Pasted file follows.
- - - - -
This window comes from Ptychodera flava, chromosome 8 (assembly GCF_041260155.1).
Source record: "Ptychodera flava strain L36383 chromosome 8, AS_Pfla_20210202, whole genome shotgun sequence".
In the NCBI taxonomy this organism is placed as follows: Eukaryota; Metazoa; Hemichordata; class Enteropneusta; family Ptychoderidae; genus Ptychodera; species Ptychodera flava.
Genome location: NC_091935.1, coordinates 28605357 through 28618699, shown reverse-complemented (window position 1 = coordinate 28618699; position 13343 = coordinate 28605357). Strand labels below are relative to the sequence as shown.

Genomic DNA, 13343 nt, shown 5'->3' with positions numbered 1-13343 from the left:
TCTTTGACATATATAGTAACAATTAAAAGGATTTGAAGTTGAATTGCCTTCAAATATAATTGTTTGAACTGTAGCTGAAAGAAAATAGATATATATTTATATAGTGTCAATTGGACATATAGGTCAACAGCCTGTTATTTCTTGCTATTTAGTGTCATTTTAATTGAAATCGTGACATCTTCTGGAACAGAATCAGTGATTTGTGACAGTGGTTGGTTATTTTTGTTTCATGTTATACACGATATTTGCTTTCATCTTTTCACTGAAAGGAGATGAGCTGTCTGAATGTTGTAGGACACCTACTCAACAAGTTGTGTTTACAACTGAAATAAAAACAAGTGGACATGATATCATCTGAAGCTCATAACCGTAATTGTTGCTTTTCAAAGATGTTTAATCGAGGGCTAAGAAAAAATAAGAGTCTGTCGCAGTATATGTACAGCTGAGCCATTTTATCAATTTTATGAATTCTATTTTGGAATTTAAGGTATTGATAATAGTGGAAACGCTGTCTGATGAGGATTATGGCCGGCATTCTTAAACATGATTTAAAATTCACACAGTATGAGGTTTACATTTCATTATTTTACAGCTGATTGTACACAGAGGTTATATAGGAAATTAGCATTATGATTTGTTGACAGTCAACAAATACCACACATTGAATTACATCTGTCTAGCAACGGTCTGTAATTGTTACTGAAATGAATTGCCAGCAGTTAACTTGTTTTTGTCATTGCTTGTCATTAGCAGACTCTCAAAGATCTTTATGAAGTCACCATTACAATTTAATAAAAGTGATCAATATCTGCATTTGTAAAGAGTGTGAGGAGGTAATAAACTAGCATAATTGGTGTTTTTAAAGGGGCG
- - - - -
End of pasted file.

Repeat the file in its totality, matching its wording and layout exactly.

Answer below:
This window comes from Ptychodera flava, chromosome 8 (assembly GCF_041260155.1).
Source record: "Ptychodera flava strain L36383 chromosome 8, AS_Pfla_20210202, whole genome shotgun sequence".
In the NCBI taxonomy this organism is placed as follows: Eukaryota; Metazoa; Hemichordata; class Enteropneusta; family Ptychoderidae; genus Ptychodera; species Ptychodera flava.
Genome location: NC_091935.1, coordinates 28605357 through 28618699, shown reverse-complemented (window position 1 = coordinate 28618699; position 13343 = coordinate 28605357). Strand labels below are relative to the sequence as shown.

Genomic DNA, 13343 nt, shown 5'->3' with positions numbered 1-13343 from the left:
TCTTTGACATATATAGTAACAATTAAAAGGATTTGAAGTTGAATTGCCTTCAAATATAATTGTTTGAACTGTAGCTGAAAGAAAATAGATATATATTTATATAGTGTCAATTGGACATATAGGTCAACAGCCTGTTATTTCTTGCTATTTAGTGTCATTTTAATTGAAATCGTGACATCTTCTGGAACAGAATCAGTGATTTGTGACAGTGGTTGGTTATTTTTGTTTCATGTTATACACGATATTTGCTTTCATCTTTTCACTGAAAGGAGATGAGCTGTCTGAATGTTGTAGGACACCTACTCAACAAGTTGTGTTTACAACTGAAATAAAAACAAGTGGACATGATATCATCTGAAGCTCATAACCGTAATTGTTGCTTTTCAAAGATGTTTAATCGAGGGCTAAGAAAAAATAAGAGTCTGTCGCAGTATATGTACAGCTGAGCCATTTTATCAATTTTATGAATTCTATTTTGGAATTTAAGGTATTGATAATAGTGGAAACGCTGTCTGATGAGGATTATGGCCGGCATTCTTAAACATGATTTAAAATTCACACAGTATGAGGTTTACATTTCATTATTTTACAGCTGATTGTACACAGAGGTTATATAGGAAATTAGCATTATGATTTGTTGACAGTCAACAAATACCACACATTGAATTACATCTGTCTAGCAACGGTCTGTAATTGTTACTGAAATGAATTGCCAGCAGTTAACTTGTTTTTGTCATTGCTTGTCATTAGCAGACTCTCAAAGATCTTTATGAAGTCACCATTACAATTTAATAAAAGTGATCAATATCTGCATTTGTAAAGAGTGTGAGGAGGTAATAAACTAGCATAATTGGTGTTTTTAAAGGGGCG